Two little girls sit together in a dimly lit hallway.
A still from A House Made of Splinters.
Sundance Institute

A documentary of stunning intimacy, A House Made of Splinters is an observational film about children living in a group home in Lysychansk, Ukraine; it’s designed to be a temporary living situation for children in at-risk situations. The women who run the home are caring and nurturing, but that can’t change the struggles the children face every day: longing for parents whose alcoholism keeps them from even visiting, or fearing violence at home, or worrying that they’ll be separated from their siblings and friends. There are no easy answers, but Simon Lereng Wilmont’s careful camerawork and clear rapport with the children lead to uncommonly candid footage and, occasionally, a sense of hope.

How to watch it: A House Made of Splinters is awaiting distribution.

A young Indian man sits closely looking at a bird, who is standing on his desk, looking back at him.
A still from All That Breathes.
Kiterabbit Films/Sundance Institute

Delhi’s rapidly worsening air quality and religious violence form the backdrop for All that Breathes, Shaunak Sen’s lyrical portrait of two men who work to save injured and sick birds in the city. Their quest to find resources for their perpetually underfunded operation winds together with meditations on the nature of the birds, particularly kites, birds of prey that have been forced to adapt to the changing city. “Delhi is a gaping wound, and we’re a Band-Aid on it,” one of them says. Their work stands as a metaphor for the huge task that bringing healing to the city’s human residents might be, too. After all, we all breathe the same air.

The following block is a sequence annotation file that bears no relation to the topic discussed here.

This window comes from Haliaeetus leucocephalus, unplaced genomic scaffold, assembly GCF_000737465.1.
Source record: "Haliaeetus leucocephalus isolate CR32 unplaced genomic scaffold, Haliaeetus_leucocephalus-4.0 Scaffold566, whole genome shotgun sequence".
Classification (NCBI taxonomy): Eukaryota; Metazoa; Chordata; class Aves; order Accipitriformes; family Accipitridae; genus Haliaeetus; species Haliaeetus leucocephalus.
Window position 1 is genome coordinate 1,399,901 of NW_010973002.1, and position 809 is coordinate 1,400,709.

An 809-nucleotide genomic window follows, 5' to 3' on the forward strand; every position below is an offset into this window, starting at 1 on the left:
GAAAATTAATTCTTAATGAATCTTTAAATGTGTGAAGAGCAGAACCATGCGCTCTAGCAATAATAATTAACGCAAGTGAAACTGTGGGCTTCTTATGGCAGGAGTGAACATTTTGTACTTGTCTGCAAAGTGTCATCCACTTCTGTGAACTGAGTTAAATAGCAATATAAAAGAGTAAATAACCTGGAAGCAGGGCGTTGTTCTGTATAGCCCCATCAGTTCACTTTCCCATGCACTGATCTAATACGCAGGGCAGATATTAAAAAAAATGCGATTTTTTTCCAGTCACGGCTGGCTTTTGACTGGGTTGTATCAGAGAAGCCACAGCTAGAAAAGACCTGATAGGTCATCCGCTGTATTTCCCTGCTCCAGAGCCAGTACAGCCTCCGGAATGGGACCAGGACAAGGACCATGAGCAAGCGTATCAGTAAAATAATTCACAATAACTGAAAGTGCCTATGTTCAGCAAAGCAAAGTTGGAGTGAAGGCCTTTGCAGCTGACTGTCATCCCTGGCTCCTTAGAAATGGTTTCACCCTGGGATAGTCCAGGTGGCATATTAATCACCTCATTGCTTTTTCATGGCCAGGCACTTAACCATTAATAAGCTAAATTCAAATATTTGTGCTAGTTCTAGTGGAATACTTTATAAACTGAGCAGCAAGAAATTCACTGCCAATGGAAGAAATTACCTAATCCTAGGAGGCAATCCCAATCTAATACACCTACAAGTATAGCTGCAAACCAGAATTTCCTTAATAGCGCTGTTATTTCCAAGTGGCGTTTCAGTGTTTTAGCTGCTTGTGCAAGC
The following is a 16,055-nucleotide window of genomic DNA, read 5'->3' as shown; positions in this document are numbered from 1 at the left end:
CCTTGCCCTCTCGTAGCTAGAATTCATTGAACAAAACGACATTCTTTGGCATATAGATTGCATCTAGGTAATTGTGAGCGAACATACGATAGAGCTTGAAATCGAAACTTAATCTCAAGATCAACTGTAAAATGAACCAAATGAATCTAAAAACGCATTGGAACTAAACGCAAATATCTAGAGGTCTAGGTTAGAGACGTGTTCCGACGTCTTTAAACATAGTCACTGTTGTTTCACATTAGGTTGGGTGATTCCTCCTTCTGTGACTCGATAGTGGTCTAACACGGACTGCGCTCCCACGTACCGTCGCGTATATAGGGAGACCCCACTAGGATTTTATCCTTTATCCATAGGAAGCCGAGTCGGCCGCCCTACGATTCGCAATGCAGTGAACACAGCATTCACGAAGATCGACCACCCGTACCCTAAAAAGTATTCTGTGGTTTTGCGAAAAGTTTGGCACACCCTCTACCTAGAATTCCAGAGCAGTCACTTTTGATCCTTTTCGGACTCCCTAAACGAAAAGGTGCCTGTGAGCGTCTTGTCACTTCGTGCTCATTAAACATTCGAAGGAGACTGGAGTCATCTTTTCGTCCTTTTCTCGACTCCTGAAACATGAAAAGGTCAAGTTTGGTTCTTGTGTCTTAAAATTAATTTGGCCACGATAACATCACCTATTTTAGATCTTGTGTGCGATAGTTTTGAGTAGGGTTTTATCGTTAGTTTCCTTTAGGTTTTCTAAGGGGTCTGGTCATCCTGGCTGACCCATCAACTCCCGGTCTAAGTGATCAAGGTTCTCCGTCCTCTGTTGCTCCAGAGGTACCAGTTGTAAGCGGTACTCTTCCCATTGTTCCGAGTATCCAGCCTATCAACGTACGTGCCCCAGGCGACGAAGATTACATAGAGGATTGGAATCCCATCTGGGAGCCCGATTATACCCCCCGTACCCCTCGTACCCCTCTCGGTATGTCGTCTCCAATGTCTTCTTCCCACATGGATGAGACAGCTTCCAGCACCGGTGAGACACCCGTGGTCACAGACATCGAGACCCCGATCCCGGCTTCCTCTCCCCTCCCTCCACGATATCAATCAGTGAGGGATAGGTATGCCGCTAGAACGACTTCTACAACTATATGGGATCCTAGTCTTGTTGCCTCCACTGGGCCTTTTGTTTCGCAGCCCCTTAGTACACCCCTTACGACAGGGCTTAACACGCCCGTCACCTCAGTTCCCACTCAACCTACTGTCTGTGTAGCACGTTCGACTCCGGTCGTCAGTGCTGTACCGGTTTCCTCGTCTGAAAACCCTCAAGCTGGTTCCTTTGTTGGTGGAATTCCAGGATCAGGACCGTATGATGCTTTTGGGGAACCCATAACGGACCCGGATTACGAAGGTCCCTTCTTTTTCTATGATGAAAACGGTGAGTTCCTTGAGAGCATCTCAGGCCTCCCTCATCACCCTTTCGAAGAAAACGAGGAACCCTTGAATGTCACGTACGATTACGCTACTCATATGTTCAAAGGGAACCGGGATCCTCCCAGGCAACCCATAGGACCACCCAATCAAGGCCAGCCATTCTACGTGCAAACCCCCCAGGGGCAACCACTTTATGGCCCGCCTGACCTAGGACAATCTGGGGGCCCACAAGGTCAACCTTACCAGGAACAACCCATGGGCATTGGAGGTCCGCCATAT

How to watch it: All That Breathes is awaiting distribution.

Against a blue sky and blue water, a Black man stands with his back to us, looking out at the water.
A still from Descendant.
Participant/Sundance Institute

One of the festival’s most blistering and brilliant documentaries, Descendant tracks the attempt to find and surface the Clotilda, the last ship carrying enslaved people to arrive in the United States, long after the slave trade (but not slavery itself) was made illegal. Director Margaret Brown weaves together the stories of the descendants of those who arrived on the Clotilda with the history of the region, and of the powerful family that’s tried to bury and deny its story for so long. It’s an engrossing, often thrilling story with implications that echo across America today.